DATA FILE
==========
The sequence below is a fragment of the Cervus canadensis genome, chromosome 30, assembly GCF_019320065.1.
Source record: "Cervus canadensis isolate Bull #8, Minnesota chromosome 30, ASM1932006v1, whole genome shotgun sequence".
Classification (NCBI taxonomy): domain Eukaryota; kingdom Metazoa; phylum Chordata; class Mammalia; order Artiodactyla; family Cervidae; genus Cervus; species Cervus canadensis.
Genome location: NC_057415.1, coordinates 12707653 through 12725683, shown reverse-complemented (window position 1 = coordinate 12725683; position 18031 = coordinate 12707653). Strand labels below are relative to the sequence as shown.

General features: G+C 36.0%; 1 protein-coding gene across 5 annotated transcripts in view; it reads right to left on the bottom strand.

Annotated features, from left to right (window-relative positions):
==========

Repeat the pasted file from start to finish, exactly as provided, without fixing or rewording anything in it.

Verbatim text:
The sequence below is a fragment of the Cervus canadensis genome, chromosome 30, assembly GCF_019320065.1.
Source record: "Cervus canadensis isolate Bull #8, Minnesota chromosome 30, ASM1932006v1, whole genome shotgun sequence".
Classification (NCBI taxonomy): domain Eukaryota; kingdom Metazoa; phylum Chordata; class Mammalia; order Artiodactyla; family Cervidae; genus Cervus; species Cervus canadensis.
Genome location: NC_057415.1, coordinates 12707653 through 12725683, shown reverse-complemented (window position 1 = coordinate 12725683; position 18031 = coordinate 12707653). Strand labels below are relative to the sequence as shown.

General features: G+C 36.0%; 1 protein-coding gene across 5 annotated transcripts in view; it reads right to left on the bottom strand.

Annotated features, from left to right (window-relative positions):